In the end it all came down to two points.
My freshman year of high school the wrestling team had no one to put in the 95-pound weight class. That meant at every meet the team would forfeit that match, giving the opposition five points for free, and an automatic advantage in the final score.
The coach at the time was a guy named Jack Curl. He was a big guy with short blond hair and an easy smile. In the fall he coached football. That’s where his heart was. He also taught gym, although “taught” somehow seems like the wrong word. “Moderated” or “presided over” or “benignly neglected” might be more accurate. I recall him walking around the gym holding a clipboard, blowing on a referee whistle he wore around his neck, yelling at kids. Winter semesters he coached wrestling, which as the phys ed guy he probably had to do. I don’t think he knew much about the sport. He referred to it as “wrastling.” Continue reading
Podcast (play or download).
A reading/slideshow of an essay in my new book, American English, Italian Chocolate.
When gluttony meets restraint…
There’s always brown rice.
We are on the threshold of tomato time in Michigan. It’s hard to be patient. At the local farmers market they will have both red and gold cherry tomatoes (what the Italians call pendolini) and Early Girls and Big Boys bursting with flavor. You take the Girls and Boys, slice and anoint them with olive oil. Continue reading
How to make a fast sauce that’s always great
A number of years ago I taught a cooking class I called “ten sauces, ten pastas, ten wines.” The animating idea was to become a good match-maker. Some sauces need a particular form of pasta. Meat sauces, for example, instead of spaghetti or linguini or taglionlini, are best paired with wheels or fusilli or a wide noodle like fettuccine or tagliatelle. Tengano il sugo, they say in Italian. The pasta holds the sauce. And wine? I didn’t know much about wine then, and still don’t. The class was an excuse to try ten different wines from all over Italy. Continue reading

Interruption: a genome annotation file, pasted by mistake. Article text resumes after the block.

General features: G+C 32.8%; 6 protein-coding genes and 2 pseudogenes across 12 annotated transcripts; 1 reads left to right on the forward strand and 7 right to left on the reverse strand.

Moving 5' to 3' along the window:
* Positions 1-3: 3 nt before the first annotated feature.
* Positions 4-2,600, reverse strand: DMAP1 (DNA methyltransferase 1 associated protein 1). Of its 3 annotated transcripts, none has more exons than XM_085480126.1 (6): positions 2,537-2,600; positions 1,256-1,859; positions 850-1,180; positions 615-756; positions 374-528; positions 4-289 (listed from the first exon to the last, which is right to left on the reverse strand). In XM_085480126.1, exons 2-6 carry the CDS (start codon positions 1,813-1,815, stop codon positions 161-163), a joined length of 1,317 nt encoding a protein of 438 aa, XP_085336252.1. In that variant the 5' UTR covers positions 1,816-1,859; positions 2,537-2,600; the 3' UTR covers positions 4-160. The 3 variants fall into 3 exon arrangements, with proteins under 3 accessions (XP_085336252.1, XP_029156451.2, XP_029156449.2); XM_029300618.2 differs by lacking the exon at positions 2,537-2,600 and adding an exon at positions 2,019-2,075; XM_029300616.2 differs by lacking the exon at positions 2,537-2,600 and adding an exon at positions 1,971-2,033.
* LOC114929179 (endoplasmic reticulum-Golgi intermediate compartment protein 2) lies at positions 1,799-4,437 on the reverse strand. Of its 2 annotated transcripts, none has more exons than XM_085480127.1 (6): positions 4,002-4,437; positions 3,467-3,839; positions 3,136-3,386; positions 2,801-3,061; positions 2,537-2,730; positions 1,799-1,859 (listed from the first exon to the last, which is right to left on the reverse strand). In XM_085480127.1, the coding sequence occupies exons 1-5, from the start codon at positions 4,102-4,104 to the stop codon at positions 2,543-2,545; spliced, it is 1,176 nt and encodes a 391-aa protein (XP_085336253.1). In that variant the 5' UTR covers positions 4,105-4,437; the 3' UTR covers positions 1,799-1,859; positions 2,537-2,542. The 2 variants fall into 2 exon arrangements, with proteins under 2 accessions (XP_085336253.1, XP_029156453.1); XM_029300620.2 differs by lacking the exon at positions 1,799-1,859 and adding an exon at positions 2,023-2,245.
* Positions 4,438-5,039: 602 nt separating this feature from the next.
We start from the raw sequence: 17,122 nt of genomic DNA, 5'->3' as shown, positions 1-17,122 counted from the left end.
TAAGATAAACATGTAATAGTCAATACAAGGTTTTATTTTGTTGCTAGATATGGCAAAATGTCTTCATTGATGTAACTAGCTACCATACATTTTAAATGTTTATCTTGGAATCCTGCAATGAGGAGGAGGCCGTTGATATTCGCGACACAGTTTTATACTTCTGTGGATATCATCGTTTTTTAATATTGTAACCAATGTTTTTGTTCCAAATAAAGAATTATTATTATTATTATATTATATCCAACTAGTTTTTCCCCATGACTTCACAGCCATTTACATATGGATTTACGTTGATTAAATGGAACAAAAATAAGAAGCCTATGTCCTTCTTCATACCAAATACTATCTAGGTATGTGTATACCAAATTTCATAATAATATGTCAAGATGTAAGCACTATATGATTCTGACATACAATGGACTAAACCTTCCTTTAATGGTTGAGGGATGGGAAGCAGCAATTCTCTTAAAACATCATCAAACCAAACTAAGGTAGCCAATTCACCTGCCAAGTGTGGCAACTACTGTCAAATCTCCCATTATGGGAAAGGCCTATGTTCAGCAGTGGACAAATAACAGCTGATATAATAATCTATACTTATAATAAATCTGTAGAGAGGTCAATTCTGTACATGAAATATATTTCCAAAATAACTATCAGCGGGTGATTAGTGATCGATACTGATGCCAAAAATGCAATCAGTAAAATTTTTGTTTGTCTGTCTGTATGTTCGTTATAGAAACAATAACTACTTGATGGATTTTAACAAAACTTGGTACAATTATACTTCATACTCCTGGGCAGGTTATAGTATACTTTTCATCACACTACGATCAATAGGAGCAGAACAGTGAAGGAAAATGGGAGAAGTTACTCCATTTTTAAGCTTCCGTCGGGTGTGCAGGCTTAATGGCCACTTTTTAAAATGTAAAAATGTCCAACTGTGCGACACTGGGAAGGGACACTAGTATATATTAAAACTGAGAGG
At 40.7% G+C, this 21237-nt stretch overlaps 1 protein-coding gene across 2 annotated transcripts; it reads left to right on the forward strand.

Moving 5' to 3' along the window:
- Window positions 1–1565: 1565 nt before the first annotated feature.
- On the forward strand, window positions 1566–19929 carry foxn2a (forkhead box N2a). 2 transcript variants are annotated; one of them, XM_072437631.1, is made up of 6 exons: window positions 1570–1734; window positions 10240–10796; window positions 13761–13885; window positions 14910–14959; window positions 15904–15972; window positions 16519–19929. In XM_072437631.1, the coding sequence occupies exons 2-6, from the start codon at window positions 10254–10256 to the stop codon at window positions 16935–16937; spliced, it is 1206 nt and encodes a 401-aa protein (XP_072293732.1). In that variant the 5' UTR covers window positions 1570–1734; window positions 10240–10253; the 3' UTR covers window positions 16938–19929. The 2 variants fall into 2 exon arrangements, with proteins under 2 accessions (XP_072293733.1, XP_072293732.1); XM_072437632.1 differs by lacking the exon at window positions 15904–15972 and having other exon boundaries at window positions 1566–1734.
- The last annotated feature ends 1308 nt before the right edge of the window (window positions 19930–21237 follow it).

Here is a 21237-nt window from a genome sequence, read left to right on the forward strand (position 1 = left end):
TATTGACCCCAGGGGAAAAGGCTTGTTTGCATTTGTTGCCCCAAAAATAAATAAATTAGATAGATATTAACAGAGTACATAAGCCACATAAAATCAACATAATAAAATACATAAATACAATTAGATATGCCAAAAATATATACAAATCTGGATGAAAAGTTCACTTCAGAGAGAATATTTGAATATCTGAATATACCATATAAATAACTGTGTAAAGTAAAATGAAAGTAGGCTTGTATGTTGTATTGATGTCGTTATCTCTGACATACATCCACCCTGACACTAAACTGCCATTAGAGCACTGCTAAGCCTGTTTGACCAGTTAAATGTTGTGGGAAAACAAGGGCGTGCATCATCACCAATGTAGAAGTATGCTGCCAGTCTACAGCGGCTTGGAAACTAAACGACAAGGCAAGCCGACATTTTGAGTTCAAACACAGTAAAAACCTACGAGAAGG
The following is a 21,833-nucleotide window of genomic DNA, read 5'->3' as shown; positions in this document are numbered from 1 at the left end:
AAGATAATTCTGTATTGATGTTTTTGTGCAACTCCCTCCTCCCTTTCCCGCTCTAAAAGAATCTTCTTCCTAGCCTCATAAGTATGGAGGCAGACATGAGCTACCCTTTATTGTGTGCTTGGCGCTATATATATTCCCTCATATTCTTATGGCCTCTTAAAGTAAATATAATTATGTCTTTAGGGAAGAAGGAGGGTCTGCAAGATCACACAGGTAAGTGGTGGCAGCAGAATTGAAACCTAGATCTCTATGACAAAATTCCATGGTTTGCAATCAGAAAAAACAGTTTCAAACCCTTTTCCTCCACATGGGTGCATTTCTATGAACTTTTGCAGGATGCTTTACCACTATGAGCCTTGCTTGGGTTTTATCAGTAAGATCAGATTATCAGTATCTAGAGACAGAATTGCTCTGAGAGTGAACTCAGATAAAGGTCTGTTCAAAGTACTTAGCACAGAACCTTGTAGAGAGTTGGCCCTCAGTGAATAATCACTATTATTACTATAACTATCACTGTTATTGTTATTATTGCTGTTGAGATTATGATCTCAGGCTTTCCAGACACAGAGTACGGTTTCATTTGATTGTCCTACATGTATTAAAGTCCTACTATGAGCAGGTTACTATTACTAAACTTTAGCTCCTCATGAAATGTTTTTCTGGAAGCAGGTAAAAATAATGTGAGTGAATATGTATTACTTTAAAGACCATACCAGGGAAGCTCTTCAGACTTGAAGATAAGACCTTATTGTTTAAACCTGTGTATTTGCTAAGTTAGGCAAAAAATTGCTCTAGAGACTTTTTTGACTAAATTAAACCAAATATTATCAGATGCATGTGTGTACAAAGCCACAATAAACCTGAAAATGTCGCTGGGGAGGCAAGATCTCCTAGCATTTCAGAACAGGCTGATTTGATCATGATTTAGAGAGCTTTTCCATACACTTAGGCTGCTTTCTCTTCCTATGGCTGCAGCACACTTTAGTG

Where to find good espresso in Italy
Everywhere, of course.
But what is it about train stations in Italy and coffee? Train station bars have the best coffee ever. You order at the cashier, present your receipt at the bar, and get served coffee that, well, just makes you want to travel by train, every day, if possible, or live close enough to the train station that you can get your morning, mid-morning, after-lunch, mid-afternoon, and after-dinner coffee there. Train station bar ambiance is not so great. But the coffee? A life-giving elixir. Continue reading
Technically this wine bar is on Via Marsala. But the other crossroad is Via Malcontenti, which tells me this is the place where I want to be. Continue reading
“This is not hunger,” my wife says.
We are bent over two dishes of pasta that are, well, a religious experience. She ordered the ravioli burro e salvia; I have cappelletti with ragu. We’ve come for lunch, and we go away not satisfied so much as transported. Continue reading